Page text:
For his directoral debut, Gary Oldman chose a highly personal family drama about a violent, alcoholic husband and father, and the various lives he affects. But while the characters, places and events may have special meaning to the writer-director, the audience is left in the dark.
The center of this tale is the abusive Raymond (Ray Winstone), and the film focuses on him and the people who orbit around him. He spends his days hanging out with his friends at pubs and girlie bars. Then, he returns home to his pregnant wife, Valerie (Kathy Burke) and their five-year-old daughter.
Raymond demonstrates his violent tendencies (and his paranoid delusions) early on when he accuses Valerie’s brother, Billy (Charlie Creed-Miles), of stealing. Raymond then proceed to beat (and bite) him to a bloody wreck. But these are the least of Billy’s problems. Billy is a heroin addict on the downturn, and it doesn’t seem that he’ll last much longer.
Billy and Valerie’s mother, Janet (Laila Morse), is Raymond’s nemesis. She disapproves of him (and he of her), but is powerless to do anything about it. She merely struggles on, hoping her children will survive their respective torments.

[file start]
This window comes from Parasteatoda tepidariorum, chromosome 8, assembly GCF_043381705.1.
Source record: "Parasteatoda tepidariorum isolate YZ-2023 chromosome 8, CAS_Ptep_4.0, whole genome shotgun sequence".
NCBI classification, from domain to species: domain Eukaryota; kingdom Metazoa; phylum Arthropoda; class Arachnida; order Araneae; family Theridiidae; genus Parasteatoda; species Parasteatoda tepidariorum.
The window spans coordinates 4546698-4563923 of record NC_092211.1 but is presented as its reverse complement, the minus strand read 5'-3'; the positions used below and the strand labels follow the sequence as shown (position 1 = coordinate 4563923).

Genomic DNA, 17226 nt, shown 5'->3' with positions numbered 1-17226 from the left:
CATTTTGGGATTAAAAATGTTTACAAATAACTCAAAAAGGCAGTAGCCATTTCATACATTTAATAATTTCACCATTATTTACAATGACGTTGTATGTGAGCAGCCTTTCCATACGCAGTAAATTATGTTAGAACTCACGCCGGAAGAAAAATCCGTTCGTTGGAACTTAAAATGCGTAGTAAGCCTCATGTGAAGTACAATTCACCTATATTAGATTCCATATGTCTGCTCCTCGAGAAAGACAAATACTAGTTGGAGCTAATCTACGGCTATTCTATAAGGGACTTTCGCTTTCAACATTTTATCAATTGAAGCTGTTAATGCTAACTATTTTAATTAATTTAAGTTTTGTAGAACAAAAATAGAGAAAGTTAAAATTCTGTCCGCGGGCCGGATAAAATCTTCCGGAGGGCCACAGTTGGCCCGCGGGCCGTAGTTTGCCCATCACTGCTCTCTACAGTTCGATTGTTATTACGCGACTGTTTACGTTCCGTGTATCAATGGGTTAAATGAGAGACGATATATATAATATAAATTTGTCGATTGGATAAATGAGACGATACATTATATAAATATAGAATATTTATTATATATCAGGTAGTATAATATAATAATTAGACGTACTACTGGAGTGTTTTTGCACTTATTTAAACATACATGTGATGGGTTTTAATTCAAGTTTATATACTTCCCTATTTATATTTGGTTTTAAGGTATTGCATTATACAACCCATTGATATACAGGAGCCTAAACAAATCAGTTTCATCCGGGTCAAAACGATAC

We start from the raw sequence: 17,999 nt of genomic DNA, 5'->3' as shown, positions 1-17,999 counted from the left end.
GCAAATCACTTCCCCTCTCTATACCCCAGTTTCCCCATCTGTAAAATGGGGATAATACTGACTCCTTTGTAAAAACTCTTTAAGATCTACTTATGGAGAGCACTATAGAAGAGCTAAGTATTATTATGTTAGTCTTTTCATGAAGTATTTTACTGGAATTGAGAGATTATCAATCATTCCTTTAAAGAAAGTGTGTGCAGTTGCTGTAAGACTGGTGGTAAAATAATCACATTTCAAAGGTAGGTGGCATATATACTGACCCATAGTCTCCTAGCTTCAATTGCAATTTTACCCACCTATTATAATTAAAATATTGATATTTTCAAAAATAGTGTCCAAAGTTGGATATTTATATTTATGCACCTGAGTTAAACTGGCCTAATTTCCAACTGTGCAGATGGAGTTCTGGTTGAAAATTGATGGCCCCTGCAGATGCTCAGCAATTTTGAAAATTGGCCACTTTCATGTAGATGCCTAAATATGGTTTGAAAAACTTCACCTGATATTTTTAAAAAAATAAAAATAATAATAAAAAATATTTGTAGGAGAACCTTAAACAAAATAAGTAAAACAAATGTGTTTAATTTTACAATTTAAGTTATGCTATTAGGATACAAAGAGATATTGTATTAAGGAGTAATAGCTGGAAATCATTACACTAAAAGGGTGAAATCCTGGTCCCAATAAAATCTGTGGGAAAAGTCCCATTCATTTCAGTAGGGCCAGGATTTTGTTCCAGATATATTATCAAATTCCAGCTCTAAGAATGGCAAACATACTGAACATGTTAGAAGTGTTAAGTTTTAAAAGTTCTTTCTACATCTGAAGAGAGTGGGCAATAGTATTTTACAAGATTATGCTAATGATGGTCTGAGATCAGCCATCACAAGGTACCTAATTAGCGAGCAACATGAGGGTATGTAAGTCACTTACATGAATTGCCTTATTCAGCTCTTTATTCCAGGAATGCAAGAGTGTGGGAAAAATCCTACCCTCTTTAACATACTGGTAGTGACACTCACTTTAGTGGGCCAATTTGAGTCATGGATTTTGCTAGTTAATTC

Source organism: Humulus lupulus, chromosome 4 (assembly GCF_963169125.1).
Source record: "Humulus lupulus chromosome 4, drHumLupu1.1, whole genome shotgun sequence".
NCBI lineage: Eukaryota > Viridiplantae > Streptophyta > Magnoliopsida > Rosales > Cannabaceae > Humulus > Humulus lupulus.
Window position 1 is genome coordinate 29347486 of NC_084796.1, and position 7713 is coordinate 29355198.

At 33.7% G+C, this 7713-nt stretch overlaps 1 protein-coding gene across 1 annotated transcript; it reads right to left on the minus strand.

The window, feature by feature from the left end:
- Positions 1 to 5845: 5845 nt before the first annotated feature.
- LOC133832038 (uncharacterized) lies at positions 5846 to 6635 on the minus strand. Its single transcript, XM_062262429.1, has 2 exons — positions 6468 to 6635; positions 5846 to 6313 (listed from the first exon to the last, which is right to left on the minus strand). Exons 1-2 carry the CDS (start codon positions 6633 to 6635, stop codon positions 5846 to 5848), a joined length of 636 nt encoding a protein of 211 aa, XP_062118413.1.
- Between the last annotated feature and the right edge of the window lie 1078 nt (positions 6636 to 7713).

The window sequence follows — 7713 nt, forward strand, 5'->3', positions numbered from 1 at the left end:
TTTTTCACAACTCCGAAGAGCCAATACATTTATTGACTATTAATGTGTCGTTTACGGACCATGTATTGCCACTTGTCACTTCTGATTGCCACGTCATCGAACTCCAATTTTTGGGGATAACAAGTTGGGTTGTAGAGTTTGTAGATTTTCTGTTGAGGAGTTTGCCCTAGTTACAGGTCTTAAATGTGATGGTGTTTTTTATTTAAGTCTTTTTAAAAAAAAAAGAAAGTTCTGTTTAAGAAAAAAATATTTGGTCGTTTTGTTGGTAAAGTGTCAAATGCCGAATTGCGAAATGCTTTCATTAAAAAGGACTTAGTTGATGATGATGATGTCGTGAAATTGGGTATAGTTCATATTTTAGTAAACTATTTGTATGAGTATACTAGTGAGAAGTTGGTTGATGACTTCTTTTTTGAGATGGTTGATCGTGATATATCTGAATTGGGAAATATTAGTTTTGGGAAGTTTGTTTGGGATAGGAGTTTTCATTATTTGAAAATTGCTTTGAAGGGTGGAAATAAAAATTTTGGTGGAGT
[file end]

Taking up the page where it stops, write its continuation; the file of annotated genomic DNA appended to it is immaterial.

If this description seems bleak, I haven’t told the half of it. This is not a cheery movie, and most of the time it’s downright depressing. While at times it is interesting to watch to see just what makes Raymond tick, and why no one ever simply calls the cops on him, in the end, it’s not quite worth it.
There are too many scenes which randomly dot the picture with little or no purpose. Take for example the extended sequence where one of Billy’s scuzzy friends defends a stray puppy. The film is filled with these “character moments” that never really achieve anything. Granted, there are a few genuinely powerful (and sickening) moments in the film, but their expression seems to be more of a catharsis for the creator than us.
The actors do a fine job, particularly in the central roles. The good thing about an actor turned writer is that Oldman knows how to write good scenes, and the actors in Nil By Mouth have some meat they can tear into.
The bad thing about an actor turned director is that there’s no one to restrain Oldman from making poor choices. A good character drama should mean something to those involved in making the film and the audience. Oldman got it about half right.